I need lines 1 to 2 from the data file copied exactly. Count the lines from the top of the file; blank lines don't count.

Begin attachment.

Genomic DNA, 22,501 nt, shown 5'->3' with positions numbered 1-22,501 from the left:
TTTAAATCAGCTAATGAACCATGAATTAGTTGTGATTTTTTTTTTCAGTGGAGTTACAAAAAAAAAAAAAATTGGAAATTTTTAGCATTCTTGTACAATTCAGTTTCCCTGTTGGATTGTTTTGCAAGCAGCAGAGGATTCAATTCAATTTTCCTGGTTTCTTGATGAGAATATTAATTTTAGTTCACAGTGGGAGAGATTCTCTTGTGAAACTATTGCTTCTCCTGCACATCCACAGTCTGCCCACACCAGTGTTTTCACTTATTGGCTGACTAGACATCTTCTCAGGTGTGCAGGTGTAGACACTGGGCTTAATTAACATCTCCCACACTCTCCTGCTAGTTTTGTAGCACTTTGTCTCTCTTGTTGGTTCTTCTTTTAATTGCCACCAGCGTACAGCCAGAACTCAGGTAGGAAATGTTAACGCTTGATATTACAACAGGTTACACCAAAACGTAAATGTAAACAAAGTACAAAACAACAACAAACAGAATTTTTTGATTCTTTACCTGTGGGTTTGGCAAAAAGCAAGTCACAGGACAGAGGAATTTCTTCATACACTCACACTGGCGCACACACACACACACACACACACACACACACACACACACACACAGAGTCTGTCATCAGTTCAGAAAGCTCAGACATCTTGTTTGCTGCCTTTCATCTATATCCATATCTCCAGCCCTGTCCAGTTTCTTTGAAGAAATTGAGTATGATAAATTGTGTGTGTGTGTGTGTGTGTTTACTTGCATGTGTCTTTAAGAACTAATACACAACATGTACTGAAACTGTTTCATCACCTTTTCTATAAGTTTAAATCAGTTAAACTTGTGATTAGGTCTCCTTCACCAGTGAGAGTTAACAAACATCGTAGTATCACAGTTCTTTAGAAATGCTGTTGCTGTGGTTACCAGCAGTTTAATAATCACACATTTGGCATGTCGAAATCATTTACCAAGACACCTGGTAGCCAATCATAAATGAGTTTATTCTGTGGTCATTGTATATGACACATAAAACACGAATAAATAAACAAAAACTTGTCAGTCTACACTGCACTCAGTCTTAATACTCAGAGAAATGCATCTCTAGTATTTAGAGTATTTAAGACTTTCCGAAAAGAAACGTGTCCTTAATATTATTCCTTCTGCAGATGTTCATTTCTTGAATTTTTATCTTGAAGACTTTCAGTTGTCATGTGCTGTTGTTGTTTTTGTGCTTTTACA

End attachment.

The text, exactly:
Genomic DNA, 22,501 nt, shown 5'->3' with positions numbered 1-22,501 from the left:
TTTAAATCAGCTAATGAACCATGAATTAGTTGTGATTTTTTTTTTCAGTGGAGTTACAAAAAAAAAAAAAATTGGAAATTTTTAGCATTCTTGTACAATTCAGTTTCCCTGTTGGATTGTTTTGCAAGCAGCAGAGGATTCAATTCAATTTTCCTGGTTTCTTGATGAGAATATTAATTTTAGTTCACAGTGGGAGAGATTCTCTTGTGAAACTATTGCTTCTCCTGCACATCCACAGTCTGCCCACACCAGTGTTTTCACTTATTGGCTGACTAGACATCTTCTCAGGTGTGCAGGTGTAGACACTGGGCTTAATTAACATCTCCCACACTCTCCTGCTAGTTTTGTAGCACTTTGTCTCTCTTGTTGGTTCTTCTTTTAATTGCCACCAGCGTACAGCCAGAACTCAGGTAGGAAATGTTAACGCTTGATATTACAACAGGTTACACCAAAACGTAAATGTAAACAAAGTACAAAACAACAACAAACAGAATTTTTTGATTCTTTACCTGTGGGTTTGGCAAAAAGCAAGTCACAGGACAGAGGAATTTCTTCATACACTCACACTGGCGCACACACACACACACACACACACACACACACACACACACACACAGAGTCTGTCATCAGTTCAGAAAGCTCAGACATCTTGTTTGCTGCCTTTCATCTATATCCATATCTCCAGCCCTGTCCAGTTTCTTTGAAGAAATTGAGTATGATAAATTGTGTGTGTGTGTGTGTGTGTTTACTTGCATGTGTCTTTAAGAACTAATACACAACATGTACTGAAACTGTTTCATCACCTTTTCTATAAGTTTAAATCAGTTAAACTTGTGATTAGGTCTCCTTCACCAGTGAGAGTTAACAAACATCGTAGTATCACAGTTCTTTAGAAATGCTGTTGCTGTGGTTACCAGCAGTTTAATAATCACACATTTGGCATGTCGAAATCATTTACCAAGACACCTGGTAGCCAATCATAAATGAGTTTATTCTGTGGTCATTGTATATGACACATAAAACACGAATAAATAAACAAAAACTTGTCAGTCTACACTGCACTCAGTCTTAATACTCAGAGAAATGCATCTCTAGTATTTAGAGTATTTAAGACTTTCCGAAAAGAAACGTGTCCTTAATATTATTCCTTCTGCAGATGTTCATTTCTTGAATTTTTATCTTGAAGACTTTCAGTTGTCATGTGCTGTTGTTGTTTTTGTGCTTTTACA